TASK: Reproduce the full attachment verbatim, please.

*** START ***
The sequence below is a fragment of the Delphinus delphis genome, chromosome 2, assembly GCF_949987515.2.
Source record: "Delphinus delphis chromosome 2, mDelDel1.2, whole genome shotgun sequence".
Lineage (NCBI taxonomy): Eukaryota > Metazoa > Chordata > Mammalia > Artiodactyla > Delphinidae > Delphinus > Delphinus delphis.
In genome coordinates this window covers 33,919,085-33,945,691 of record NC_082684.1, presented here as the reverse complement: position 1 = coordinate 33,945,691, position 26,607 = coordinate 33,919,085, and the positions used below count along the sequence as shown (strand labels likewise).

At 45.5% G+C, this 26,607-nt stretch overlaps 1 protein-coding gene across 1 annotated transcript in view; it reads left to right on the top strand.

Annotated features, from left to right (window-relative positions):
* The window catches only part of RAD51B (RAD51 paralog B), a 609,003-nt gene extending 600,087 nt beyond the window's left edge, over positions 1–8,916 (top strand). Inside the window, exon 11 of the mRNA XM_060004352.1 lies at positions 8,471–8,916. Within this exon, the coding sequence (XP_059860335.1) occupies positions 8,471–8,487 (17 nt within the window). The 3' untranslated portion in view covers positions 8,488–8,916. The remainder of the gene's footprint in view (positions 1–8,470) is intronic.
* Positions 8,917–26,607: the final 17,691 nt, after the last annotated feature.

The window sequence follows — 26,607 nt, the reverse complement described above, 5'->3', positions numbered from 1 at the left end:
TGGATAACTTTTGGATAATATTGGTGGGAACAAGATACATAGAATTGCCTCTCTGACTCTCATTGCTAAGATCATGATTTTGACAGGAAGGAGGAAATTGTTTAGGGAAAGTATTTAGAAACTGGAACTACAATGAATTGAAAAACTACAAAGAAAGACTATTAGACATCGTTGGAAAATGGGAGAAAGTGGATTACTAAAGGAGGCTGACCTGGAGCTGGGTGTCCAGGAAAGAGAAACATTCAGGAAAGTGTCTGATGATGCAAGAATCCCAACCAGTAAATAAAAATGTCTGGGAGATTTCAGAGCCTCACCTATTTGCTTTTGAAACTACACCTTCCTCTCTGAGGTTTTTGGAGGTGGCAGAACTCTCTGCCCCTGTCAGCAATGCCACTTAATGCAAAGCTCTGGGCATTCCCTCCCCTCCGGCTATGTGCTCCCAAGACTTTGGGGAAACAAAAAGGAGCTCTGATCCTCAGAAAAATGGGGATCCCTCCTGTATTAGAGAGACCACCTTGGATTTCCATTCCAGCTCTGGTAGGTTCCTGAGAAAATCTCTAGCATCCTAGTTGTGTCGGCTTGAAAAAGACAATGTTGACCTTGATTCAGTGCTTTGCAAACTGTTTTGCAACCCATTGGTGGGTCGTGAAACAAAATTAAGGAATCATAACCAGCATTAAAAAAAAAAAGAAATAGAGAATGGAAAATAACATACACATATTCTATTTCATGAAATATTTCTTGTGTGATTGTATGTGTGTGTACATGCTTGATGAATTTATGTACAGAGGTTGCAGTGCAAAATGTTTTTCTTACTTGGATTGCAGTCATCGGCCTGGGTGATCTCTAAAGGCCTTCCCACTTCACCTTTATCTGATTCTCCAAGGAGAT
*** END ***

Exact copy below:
The sequence below is a fragment of the Delphinus delphis genome, chromosome 2, assembly GCF_949987515.2.
Source record: "Delphinus delphis chromosome 2, mDelDel1.2, whole genome shotgun sequence".
Lineage (NCBI taxonomy): Eukaryota > Metazoa > Chordata > Mammalia > Artiodactyla > Delphinidae > Delphinus > Delphinus delphis.
In genome coordinates this window covers 33,919,085-33,945,691 of record NC_082684.1, presented here as the reverse complement: position 1 = coordinate 33,945,691, position 26,607 = coordinate 33,919,085, and the positions used below count along the sequence as shown (strand labels likewise).

At 45.5% G+C, this 26,607-nt stretch overlaps 1 protein-coding gene across 1 annotated transcript in view; it reads left to right on the top strand.

Annotated features, from left to right (window-relative positions):
* The window catches only part of RAD51B (RAD51 paralog B), a 609,003-nt gene extending 600,087 nt beyond the window's left edge, over positions 1–8,916 (top strand). Inside the window, exon 11 of the mRNA XM_060004352.1 lies at positions 8,471–8,916. Within this exon, the coding sequence (XP_059860335.1) occupies positions 8,471–8,487 (17 nt within the window). The 3' untranslated portion in view covers positions 8,488–8,916. The remainder of the gene's footprint in view (positions 1–8,470) is intronic.
* Positions 8,917–26,607: the final 17,691 nt, after the last annotated feature.

The window sequence follows — 26,607 nt, the reverse complement described above, 5'->3', positions numbered from 1 at the left end:
TGGATAACTTTTGGATAATATTGGTGGGAACAAGATACATAGAATTGCCTCTCTGACTCTCATTGCTAAGATCATGATTTTGACAGGAAGGAGGAAATTGTTTAGGGAAAGTATTTAGAAACTGGAACTACAATGAATTGAAAAACTACAAAGAAAGACTATTAGACATCGTTGGAAAATGGGAGAAAGTGGATTACTAAAGGAGGCTGACCTGGAGCTGGGTGTCCAGGAAAGAGAAACATTCAGGAAAGTGTCTGATGATGCAAGAATCCCAACCAGTAAATAAAAATGTCTGGGAGATTTCAGAGCCTCACCTATTTGCTTTTGAAACTACACCTTCCTCTCTGAGGTTTTTGGAGGTGGCAGAACTCTCTGCCCCTGTCAGCAATGCCACTTAATGCAAAGCTCTGGGCATTCCCTCCCCTCCGGCTATGTGCTCCCAAGACTTTGGGGAAACAAAAAGGAGCTCTGATCCTCAGAAAAATGGGGATCCCTCCTGTATTAGAGAGACCACCTTGGATTTCCATTCCAGCTCTGGTAGGTTCCTGAGAAAATCTCTAGCATCCTAGTTGTGTCGGCTTGAAAAAGACAATGTTGACCTTGATTCAGTGCTTTGCAAACTGTTTTGCAACCCATTGGTGGGTCGTGAAACAAAATTAAGGAATCATAACCAGCATTAAAAAAAAAAAGAAATAGAGAATGGAAAATAACATACACATATTCTATTTCATGAAATATTTCTTGTGTGATTGTATGTGTGTGTACATGCTTGATGAATTTATGTACAGAGGTTGCAGTGCAAAATGTTTTTCTTACTTGGATTGCAGTCATCGGCCTGGGTGATCTCTAAAGGCCTTCCCACTTCACCTTTATCTGATTCTCCAAGGAGAT